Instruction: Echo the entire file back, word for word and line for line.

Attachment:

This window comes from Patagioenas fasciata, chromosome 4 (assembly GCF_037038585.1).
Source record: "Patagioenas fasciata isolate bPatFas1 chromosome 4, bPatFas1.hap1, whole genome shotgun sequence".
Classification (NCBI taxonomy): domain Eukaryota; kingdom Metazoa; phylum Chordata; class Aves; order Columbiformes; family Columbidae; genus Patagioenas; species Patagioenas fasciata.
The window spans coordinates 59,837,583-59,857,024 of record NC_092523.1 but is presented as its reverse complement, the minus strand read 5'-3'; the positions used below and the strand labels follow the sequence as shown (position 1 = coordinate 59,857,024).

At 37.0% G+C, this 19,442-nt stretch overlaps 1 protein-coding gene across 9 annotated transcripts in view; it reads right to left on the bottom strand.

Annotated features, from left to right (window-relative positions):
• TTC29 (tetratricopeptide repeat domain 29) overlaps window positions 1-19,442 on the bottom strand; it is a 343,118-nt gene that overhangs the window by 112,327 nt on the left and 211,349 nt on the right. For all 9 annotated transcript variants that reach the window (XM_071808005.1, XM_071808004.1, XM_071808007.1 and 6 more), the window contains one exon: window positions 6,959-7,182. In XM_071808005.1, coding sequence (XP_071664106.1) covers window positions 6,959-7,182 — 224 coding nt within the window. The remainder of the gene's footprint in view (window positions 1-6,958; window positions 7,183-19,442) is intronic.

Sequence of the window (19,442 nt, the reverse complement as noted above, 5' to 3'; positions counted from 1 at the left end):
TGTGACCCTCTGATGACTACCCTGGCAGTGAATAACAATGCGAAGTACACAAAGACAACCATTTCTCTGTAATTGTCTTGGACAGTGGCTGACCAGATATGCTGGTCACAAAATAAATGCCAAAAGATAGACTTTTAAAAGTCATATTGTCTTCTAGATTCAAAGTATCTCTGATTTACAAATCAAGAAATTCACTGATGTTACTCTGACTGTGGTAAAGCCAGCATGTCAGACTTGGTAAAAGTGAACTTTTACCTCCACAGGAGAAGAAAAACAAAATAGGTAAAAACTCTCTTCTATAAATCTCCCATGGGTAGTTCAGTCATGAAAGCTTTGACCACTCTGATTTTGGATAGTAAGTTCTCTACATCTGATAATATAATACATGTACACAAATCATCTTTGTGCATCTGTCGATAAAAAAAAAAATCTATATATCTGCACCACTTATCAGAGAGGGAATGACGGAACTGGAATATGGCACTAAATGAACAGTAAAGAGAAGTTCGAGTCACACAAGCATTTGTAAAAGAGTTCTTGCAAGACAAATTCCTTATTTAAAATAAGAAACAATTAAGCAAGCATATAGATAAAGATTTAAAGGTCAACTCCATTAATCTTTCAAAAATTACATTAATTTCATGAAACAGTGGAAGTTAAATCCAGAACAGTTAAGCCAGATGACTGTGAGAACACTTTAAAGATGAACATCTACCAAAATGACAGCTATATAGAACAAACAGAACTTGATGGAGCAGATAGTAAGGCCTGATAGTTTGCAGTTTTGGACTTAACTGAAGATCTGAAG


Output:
This window comes from Patagioenas fasciata, chromosome 4 (assembly GCF_037038585.1).
Source record: "Patagioenas fasciata isolate bPatFas1 chromosome 4, bPatFas1.hap1, whole genome shotgun sequence".
Classification (NCBI taxonomy): domain Eukaryota; kingdom Metazoa; phylum Chordata; class Aves; order Columbiformes; family Columbidae; genus Patagioenas; species Patagioenas fasciata.
The window spans coordinates 59,837,583-59,857,024 of record NC_092523.1 but is presented as its reverse complement, the minus strand read 5'-3'; the positions used below and the strand labels follow the sequence as shown (position 1 = coordinate 59,857,024).

At 37.0% G+C, this 19,442-nt stretch overlaps 1 protein-coding gene across 9 annotated transcripts in view; it reads right to left on the bottom strand.

Annotated features, from left to right (window-relative positions):
• TTC29 (tetratricopeptide repeat domain 29) overlaps window positions 1-19,442 on the bottom strand; it is a 343,118-nt gene that overhangs the window by 112,327 nt on the left and 211,349 nt on the right. For all 9 annotated transcript variants that reach the window (XM_071808005.1, XM_071808004.1, XM_071808007.1 and 6 more), the window contains one exon: window positions 6,959-7,182. In XM_071808005.1, coding sequence (XP_071664106.1) covers window positions 6,959-7,182 — 224 coding nt within the window. The remainder of the gene's footprint in view (window positions 1-6,958; window positions 7,183-19,442) is intronic.

Sequence of the window (19,442 nt, the reverse complement as noted above, 5' to 3'; positions counted from 1 at the left end):
TGTGACCCTCTGATGACTACCCTGGCAGTGAATAACAATGCGAAGTACACAAAGACAACCATTTCTCTGTAATTGTCTTGGACAGTGGCTGACCAGATATGCTGGTCACAAAATAAATGCCAAAAGATAGACTTTTAAAAGTCATATTGTCTTCTAGATTCAAAGTATCTCTGATTTACAAATCAAGAAATTCACTGATGTTACTCTGACTGTGGTAAAGCCAGCATGTCAGACTTGGTAAAAGTGAACTTTTACCTCCACAGGAGAAGAAAAACAAAATAGGTAAAAACTCTCTTCTATAAATCTCCCATGGGTAGTTCAGTCATGAAAGCTTTGACCACTCTGATTTTGGATAGTAAGTTCTCTACATCTGATAATATAATACATGTACACAAATCATCTTTGTGCATCTGTCGATAAAAAAAAAAATCTATATATCTGCACCACTTATCAGAGAGGGAATGACGGAACTGGAATATGGCACTAAATGAACAGTAAAGAGAAGTTCGAGTCACACAAGCATTTGTAAAAGAGTTCTTGCAAGACAAATTCCTTATTTAAAATAAGAAACAATTAAGCAAGCATATAGATAAAGATTTAAAGGTCAACTCCATTAATCTTTCAAAAATTACATTAATTTCATGAAACAGTGGAAGTTAAATCCAGAACAGTTAAGCCAGATGACTGTGAGAACACTTTAAAGATGAACATCTACCAAAATGACAGCTATATAGAACAAACAGAACTTGATGGAGCAGATAGTAAGGCCTGATAGTTTGCAGTTTTGGACTTAACTGAAGATCTGAAG